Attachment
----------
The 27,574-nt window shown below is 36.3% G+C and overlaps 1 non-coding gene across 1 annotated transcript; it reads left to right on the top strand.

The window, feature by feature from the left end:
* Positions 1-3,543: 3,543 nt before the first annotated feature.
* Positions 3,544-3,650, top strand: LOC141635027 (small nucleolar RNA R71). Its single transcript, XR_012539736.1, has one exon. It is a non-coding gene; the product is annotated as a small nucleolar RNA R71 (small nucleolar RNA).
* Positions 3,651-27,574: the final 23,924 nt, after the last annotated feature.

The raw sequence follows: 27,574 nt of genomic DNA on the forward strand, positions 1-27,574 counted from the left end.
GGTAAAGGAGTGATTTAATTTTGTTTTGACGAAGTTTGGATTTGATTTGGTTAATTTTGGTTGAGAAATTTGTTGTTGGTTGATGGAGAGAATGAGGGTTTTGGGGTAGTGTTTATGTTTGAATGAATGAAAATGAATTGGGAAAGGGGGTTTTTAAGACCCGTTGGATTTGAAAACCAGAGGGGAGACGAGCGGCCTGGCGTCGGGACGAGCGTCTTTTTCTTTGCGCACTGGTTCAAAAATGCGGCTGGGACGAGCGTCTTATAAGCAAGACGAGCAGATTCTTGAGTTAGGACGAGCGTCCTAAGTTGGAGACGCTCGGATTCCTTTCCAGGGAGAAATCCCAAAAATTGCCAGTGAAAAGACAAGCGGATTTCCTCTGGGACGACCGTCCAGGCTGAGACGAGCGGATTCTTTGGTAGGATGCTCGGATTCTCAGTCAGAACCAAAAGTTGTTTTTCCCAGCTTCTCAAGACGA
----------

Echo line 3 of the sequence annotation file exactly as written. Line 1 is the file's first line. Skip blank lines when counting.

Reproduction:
* Positions 1-3,543: 3,543 nt before the first annotated feature.